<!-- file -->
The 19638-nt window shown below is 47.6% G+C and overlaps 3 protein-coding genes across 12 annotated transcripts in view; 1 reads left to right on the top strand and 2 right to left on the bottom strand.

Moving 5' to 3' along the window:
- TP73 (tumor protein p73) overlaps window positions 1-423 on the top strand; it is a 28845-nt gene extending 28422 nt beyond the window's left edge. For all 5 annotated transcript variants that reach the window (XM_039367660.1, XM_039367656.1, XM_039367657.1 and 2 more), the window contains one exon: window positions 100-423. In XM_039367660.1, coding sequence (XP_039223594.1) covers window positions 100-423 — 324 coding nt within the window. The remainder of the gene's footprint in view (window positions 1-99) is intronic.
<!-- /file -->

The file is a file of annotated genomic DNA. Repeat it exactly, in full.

The 19638-nt window shown below is 47.6% G+C and overlaps 3 protein-coding genes across 12 annotated transcripts in view; 1 reads left to right on the top strand and 2 right to left on the bottom strand.

Moving 5' to 3' along the window:
- TP73 (tumor protein p73) overlaps window positions 1-423 on the top strand; it is a 28845-nt gene extending 28422 nt beyond the window's left edge. For all 5 annotated transcript variants that reach the window (XM_039367660.1, XM_039367656.1, XM_039367657.1 and 2 more), the window contains one exon: window positions 100-423. In XM_039367660.1, coding sequence (XP_039223594.1) covers window positions 100-423 — 324 coding nt within the window. The remainder of the gene's footprint in view (window positions 1-99) is intronic.